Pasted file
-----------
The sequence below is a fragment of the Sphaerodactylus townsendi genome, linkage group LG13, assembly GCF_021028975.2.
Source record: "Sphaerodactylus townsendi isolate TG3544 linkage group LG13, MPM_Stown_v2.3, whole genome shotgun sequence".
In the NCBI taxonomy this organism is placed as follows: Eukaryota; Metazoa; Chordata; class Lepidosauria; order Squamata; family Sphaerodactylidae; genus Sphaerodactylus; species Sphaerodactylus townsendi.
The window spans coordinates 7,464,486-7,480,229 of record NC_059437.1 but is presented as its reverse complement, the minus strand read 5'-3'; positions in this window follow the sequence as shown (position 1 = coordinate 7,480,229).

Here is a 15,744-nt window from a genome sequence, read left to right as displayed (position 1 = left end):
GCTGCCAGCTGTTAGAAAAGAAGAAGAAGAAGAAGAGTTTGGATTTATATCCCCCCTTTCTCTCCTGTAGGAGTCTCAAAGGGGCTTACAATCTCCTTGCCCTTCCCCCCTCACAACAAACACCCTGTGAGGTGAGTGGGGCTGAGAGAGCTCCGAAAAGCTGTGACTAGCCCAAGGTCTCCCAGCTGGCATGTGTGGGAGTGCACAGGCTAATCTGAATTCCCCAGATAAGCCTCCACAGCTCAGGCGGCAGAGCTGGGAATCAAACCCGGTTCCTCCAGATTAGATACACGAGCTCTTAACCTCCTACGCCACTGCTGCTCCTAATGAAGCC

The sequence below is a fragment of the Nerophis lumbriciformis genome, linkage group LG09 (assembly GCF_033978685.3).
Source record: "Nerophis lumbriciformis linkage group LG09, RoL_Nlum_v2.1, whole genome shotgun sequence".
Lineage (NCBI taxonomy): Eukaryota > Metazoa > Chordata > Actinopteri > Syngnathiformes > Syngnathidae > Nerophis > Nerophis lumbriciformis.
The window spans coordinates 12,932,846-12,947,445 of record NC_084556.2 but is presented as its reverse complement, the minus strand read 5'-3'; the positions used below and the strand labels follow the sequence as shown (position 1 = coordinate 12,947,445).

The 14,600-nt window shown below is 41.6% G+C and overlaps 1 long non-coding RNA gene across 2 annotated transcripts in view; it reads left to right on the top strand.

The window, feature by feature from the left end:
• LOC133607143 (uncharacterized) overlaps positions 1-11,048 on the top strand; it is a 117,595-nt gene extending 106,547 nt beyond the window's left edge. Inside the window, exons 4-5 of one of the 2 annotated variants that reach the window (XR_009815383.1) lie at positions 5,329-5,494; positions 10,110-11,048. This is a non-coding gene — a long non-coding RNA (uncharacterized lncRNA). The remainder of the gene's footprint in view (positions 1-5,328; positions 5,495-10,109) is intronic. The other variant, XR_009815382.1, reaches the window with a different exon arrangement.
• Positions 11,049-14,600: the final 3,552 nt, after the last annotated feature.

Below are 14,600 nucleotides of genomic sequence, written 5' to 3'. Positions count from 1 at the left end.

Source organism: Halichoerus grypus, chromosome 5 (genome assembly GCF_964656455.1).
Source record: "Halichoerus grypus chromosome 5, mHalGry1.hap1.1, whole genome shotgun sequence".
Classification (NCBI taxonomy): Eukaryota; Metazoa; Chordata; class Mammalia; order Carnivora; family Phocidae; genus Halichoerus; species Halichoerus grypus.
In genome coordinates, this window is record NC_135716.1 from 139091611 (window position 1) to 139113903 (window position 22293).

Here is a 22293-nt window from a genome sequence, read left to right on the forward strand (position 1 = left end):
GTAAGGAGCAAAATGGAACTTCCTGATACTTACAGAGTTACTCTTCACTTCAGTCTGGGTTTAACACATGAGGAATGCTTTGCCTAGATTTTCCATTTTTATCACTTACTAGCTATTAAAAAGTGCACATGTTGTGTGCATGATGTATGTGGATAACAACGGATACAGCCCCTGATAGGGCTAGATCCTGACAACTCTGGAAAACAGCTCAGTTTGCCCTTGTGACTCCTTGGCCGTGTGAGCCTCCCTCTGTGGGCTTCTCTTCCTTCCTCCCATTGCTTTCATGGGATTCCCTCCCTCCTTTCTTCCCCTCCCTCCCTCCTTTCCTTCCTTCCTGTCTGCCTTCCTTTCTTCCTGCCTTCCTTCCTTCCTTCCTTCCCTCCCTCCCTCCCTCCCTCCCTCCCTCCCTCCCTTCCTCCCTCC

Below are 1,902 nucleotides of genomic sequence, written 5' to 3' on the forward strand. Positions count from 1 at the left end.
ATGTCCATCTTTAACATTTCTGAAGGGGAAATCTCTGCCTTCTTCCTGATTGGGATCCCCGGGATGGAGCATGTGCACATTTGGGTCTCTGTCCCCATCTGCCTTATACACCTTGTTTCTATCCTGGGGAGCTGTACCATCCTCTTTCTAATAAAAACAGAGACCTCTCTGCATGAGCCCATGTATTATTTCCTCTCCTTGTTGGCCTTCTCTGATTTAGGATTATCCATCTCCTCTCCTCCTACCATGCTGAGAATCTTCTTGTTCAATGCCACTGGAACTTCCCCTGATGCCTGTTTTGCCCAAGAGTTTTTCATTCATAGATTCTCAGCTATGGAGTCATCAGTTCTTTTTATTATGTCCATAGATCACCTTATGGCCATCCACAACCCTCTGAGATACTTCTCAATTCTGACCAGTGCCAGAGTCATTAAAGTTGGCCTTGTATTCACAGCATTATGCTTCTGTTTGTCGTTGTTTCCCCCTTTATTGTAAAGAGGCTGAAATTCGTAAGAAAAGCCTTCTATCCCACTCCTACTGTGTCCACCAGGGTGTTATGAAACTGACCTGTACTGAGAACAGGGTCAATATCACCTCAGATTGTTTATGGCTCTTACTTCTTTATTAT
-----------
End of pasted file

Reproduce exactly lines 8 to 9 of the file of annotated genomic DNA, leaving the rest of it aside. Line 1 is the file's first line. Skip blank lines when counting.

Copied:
Source record: "Nerophis lumbriciformis linkage group LG09, RoL_Nlum_v2.1, whole genome shotgun sequence".
Lineage (NCBI taxonomy): Eukaryota > Metazoa > Chordata > Actinopteri > Syngnathiformes > Syngnathidae > Nerophis > Nerophis lumbriciformis.